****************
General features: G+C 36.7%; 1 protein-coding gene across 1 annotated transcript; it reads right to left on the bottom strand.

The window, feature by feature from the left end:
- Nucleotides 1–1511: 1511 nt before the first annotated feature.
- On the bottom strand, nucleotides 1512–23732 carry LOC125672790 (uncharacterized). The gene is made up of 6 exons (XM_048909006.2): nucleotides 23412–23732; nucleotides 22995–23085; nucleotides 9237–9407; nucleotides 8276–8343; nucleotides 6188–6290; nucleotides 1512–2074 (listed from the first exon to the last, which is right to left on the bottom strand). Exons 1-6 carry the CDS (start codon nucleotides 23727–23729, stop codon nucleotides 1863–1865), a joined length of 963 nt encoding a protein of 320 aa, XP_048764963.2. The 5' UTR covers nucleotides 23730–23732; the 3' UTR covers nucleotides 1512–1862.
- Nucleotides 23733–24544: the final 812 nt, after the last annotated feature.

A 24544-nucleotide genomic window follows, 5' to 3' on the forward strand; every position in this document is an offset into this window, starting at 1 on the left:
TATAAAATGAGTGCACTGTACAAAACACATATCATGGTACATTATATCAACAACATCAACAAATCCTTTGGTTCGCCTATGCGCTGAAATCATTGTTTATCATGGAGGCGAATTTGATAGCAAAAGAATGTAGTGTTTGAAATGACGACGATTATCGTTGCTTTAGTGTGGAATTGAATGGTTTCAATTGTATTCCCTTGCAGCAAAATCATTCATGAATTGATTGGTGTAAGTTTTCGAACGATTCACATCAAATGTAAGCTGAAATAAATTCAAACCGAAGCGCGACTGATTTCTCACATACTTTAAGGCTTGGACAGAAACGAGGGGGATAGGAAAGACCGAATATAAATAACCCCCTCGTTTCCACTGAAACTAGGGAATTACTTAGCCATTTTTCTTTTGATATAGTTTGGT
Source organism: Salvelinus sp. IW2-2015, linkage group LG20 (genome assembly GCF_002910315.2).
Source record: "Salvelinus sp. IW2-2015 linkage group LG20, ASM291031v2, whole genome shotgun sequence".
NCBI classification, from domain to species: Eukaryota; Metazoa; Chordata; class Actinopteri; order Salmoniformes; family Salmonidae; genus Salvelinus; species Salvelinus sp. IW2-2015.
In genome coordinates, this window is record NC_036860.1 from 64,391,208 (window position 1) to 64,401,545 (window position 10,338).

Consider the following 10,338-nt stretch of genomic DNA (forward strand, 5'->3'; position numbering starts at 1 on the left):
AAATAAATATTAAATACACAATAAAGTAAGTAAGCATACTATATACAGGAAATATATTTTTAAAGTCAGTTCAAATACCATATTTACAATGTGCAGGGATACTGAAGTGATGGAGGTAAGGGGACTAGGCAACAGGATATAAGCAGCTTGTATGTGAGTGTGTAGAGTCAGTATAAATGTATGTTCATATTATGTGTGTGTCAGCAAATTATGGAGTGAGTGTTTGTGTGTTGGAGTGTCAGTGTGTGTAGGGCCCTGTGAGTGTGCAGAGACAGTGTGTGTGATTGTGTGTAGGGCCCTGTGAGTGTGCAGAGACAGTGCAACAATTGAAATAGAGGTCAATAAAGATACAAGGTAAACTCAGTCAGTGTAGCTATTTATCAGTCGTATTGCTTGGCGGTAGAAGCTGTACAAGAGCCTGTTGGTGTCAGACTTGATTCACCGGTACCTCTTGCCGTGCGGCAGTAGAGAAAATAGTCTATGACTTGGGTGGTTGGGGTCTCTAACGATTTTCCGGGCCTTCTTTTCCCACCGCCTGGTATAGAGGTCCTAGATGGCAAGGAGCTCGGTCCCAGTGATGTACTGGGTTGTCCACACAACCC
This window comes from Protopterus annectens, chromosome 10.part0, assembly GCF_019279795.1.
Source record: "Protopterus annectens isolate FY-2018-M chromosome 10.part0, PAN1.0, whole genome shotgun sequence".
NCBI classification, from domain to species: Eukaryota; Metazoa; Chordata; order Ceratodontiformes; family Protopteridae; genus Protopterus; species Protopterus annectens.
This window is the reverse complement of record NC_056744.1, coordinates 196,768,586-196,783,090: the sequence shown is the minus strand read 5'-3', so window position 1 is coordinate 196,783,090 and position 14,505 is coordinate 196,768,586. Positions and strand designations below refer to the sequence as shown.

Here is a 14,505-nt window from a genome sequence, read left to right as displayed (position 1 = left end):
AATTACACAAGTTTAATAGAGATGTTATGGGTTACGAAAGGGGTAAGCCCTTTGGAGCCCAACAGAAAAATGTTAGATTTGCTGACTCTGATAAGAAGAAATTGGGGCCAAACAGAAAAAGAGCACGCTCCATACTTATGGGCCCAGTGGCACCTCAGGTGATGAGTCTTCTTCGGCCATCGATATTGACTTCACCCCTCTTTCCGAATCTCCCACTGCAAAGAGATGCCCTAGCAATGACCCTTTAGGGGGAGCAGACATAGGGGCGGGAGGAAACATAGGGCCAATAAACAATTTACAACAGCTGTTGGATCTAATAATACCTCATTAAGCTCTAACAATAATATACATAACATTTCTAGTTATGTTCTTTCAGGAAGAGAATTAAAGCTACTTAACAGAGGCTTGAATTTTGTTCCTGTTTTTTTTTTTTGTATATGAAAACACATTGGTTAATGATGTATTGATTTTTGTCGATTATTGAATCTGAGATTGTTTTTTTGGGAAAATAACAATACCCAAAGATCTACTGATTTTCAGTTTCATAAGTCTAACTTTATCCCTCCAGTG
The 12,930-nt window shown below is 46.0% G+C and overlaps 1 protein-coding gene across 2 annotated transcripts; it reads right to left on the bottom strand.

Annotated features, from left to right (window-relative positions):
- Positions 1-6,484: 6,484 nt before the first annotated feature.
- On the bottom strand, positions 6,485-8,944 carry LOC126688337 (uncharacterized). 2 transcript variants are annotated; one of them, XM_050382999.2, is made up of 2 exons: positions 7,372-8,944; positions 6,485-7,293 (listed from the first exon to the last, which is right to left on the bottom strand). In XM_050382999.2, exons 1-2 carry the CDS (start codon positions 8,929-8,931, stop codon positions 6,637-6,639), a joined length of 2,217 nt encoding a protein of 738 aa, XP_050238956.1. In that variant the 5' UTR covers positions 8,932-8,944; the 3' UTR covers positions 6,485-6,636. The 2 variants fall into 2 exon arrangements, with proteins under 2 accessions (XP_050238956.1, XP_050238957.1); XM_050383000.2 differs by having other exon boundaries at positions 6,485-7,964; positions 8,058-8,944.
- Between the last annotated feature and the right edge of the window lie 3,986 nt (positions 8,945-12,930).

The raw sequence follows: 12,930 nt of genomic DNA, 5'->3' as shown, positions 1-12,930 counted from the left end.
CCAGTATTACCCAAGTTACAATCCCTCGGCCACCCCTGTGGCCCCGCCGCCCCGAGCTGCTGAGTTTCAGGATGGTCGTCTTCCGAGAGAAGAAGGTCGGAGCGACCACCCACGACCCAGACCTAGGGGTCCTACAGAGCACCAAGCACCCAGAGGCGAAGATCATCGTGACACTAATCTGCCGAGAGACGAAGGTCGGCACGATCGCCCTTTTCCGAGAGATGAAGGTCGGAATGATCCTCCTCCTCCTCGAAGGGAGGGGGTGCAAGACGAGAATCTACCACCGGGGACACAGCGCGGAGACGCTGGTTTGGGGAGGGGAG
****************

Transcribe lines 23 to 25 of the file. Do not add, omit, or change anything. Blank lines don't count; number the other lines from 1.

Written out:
- On the bottom strand, positions 6,485-8,944 carry LOC126688337 (uncharacterized). 2 transcript variants are annotated; one of them, XM_050382999.2, is made up of 2 exons: positions 7,372-8,944; positions 6,485-7,293 (listed from the first exon to the last, which is right to left on the bottom strand). In XM_050382999.2, exons 1-2 carry the CDS (start codon positions 8,929-8,931, stop codon positions 6,637-6,639), a joined length of 2,217 nt encoding a protein of 738 aa, XP_050238956.1. In that variant the 5' UTR covers positions 8,932-8,944; the 3' UTR covers positions 6,485-6,636. The 2 variants fall into 2 exon arrangements, with proteins under 2 accessions (XP_050238956.1, XP_050238957.1); XM_050383000.2 differs by having other exon boundaries at positions 6,485-7,964; positions 8,058-8,944.
- Between the last annotated feature and the right edge of the window lie 3,986 nt (positions 8,945-12,930).

The raw sequence follows: 12,930 nt of genomic DNA, 5'->3' as shown, positions 1-12,930 counted from the left end.